After the Cold War flares up again and the crew gets its hands on some enterprising Russian commandos, Marcus declares, "Now, as Americans, there's no debate about the fate of our POWs" before ordering them taken into humane custody. And in a fit of exasperation familiar to anyone who's ever wished they could knock two world leader's heads together, Marcus takes over the NATO communications system and leaves a Russian minister to explain what he was doing ordering the commando's raid on the island to the American Secretary of Defense, who would like Marcus and his crew back, along with their extremely powerful submarine.
This is governance by wishful thinking, a fantasy cocktail of realpolitik, nuclear deterrence, and human rights with a jaunty tropical cocktail umbrella anchoring all the garnishes together. Andre Braugher is a television actor of the finest caliber, able to convey with the corners of his mouth or a hitched-up forehead what some of his peers would need a canvas 72 feet wide and 53 feet high to show an audience. And it's fun to see him, as Marcus—unrestrained by the laws of the United States, the constraints of its political conventions, or conventional geopolitics—give the better angels of his nature free reign. But watching Braugher play George Washington and everyone else in the large and uneven cast try to keep up with him isn't yet as exciting as seeing the far more consistent cast in Homeland face down the prospect of cataclysmic terrorism.
When we meet up with bipolar CIA agent Carrie Mathison (Claire Danes) six months after her bout of electroshock therapy in the second season of Homeland, she's living quietly at home with her sister and father, teaching English to a class of new immigrants, and occasionally keeping an eye on the news. One of her agents, the abused second wife of a Hezbollah commander, resurfaces in Lebanon and asks to speak to Carrie personally, forcing her mentor Saul (Mandy Patinkin) and her former boss at the CIA, David Estes (David Harewood) to ask her to come back into the field. This is a big deal, as she disgraced herself in season one by investigating Sgt. Nicholas Brody (Damian Lewis) and was fired from the CIA for accusing him of being a terrorist. Where Marcus has the ability to compel obedience within the chain of command and to force it on the local populace because of his control of overwhelming firepower makes him a stand-alone nuclear power, Saul, David, and Carrie can rely only on trust and relationships that can fracture in an instant.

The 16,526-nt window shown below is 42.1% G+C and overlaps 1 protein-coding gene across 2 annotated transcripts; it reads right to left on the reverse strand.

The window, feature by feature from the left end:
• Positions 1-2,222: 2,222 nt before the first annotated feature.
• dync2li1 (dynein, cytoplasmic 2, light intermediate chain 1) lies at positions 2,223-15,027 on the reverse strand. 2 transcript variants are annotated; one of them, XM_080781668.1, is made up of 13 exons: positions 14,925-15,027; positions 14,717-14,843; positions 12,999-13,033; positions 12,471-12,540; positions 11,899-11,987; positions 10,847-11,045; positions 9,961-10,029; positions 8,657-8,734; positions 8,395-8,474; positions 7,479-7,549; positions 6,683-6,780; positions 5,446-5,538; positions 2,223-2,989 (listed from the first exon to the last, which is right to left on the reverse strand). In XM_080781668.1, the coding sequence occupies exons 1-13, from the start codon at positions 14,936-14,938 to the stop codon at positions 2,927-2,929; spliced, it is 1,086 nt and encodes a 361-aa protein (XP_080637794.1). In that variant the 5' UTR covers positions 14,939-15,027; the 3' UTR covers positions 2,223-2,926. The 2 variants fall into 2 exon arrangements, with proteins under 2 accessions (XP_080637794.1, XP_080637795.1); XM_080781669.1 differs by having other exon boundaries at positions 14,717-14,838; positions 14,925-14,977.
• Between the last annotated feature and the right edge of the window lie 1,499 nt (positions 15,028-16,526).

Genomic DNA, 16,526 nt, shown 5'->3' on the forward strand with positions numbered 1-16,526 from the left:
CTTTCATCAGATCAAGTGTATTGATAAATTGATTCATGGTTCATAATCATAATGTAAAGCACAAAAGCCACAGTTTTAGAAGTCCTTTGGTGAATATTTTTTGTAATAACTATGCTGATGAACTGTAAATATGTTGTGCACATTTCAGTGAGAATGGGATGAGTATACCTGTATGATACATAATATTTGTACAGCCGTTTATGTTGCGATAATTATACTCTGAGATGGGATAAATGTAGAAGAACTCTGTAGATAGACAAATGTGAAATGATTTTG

The single greatest asset they had, whether Estes in particular was ever willing to acknowledge it or not is Carrie's brain. But it has been badly degraded by the circumstances in which she was drummed out of the agency. "It fucked me up, Saul," she tells them midway through their mission. "Being wrong about Brody. It fucked me up. Because I have never been so sure and so wrong. And it's that fact that I still can't get my head around. It makes me unable to trust my own thoughts. Every time I think I see something clearly now, it just disappears." The great cruelty of the damage done to Carrie, of course, is that everything she's been told was wrong was actually correct. Brody did intend to kill Vice President Walden—who now is courting Brody, a Congressman who took his seat in a special election, to join him in on his presidential ticket—and himself. It was Carrie's wild dash to Brody's family that convinced his daughter Dana (Morgan Saylor) to call him at the crucial moment at which he was going to go through with his plan, and it was the need for Carrie's words to Dana not to be true that convinced Brody not to detonate his suicide vest.